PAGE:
Notes from a fascinating world.
The world is like a bazaar, full of interesting odds and ends, and I've been exiled into it. This is my all-over-the-map (literally and metaphorically) attempt at capturing some of the world's many wonders.
I have wanted to visit Baalbek since high school. And it wasn’t even because of the alien spaceships.
Mr. Hamel, my classics and art history teacher back in New Zealand, showed us photos of Baalbek as an example of Roman temple architecture. Mr. Hamel’s lessons, including on Baalbek, form a cornerstone of my education.
And now I have finally seen it for myself.
One thing my late professor of art and architecture Vincent Scully taught me is this: Just as music is the silence between the notes, so architecture is the dialogue among the buildings and the landscape.
Professor Scully’s deeper scholarship is beyond my ability to engage with intelligently. But being in Budapest makes me mindful of a more obvious level of dialogue among buildings and monuments, the representation of a nation’s history.
Much of Hungary’s difficult modern history is told along a 700-meter stretch of Budapest from Szabadsag ter (Liberty Square) to the parliament building. At the center of the semi-circular northern portion of Liberty Square stands a obelisk-like monument with a Cyrillic inscription dedicated to “Soviet heroes” who liberated Hungary from Nazi occupation. It is a testament to Hungarians’ historical memory that they chose not to demolish this monument after the Cold War.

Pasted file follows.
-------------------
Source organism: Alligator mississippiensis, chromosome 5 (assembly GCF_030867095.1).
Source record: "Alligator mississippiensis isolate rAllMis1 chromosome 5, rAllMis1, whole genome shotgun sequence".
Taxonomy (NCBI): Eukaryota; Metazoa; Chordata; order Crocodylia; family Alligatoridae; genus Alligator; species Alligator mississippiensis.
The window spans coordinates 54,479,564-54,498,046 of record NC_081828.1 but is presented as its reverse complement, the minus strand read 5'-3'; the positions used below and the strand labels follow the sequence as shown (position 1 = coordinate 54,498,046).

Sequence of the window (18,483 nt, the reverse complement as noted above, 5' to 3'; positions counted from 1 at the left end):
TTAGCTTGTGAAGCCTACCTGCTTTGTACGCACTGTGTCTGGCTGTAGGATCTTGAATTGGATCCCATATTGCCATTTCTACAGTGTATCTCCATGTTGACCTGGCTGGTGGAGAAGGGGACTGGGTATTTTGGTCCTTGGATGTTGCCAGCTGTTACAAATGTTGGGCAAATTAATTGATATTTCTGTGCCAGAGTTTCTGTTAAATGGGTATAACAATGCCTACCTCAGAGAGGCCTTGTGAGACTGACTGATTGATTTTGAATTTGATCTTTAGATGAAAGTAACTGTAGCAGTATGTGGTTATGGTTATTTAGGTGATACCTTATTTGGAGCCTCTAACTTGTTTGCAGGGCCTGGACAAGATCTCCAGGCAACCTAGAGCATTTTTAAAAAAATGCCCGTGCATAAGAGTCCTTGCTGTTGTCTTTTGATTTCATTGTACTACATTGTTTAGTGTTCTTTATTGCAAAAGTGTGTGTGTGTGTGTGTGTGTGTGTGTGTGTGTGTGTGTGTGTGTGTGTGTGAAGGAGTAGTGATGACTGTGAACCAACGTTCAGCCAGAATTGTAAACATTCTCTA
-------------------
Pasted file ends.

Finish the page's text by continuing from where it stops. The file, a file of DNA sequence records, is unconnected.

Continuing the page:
The Inca Empire, more properly called Tawantinsuyu, had today’s Cusco, Peru as its capital. Designed in the shape of a puma, it stood at the center of the ancient road system known as Qhapaq Nan that connected the whole empire from Chile to Ecuador. After the Conquistadors came, Cusco became the first center in the Americas that taught European painting techniques to native and mestizo artists. In the end it gave birth to a new school of remarkable hybrid religious art that sought to combine, or code-switch between, the Catholic teachings of the missionaries and traditional Incan beliefs.
The missionaries wanted these paintings for didactic purposes, to express Christian doctrines to a native population that mostly could not understand sermons. To make these images acceptable to the native Quechuas, the artists incorporated many ideas already familiar to them.
The figures of warrior angels, for example, became extremely popular because they recalled winged deities in traditional Incan religion. Walking around Cusco even today, you can immediately see this artistic legacy. Seemingly every other storefront has a painting of a Michael or a Gabriel or some other angel on the wall. And they are often depicted in a manner distinct to Cusco, for example as Spanish gentlemen bearing muskets, like in this depiction of Uriel, the guardian of the sun (the sun, Inti, being incidentally a chief god of the Incas).
Writer, traveler, lawyer, dilettante. Failed student of physics. Not altogether distinguished graduate of two Ivy League institutions. Immigrant twice over. "The grand tour is just the inspired man's way of getting home."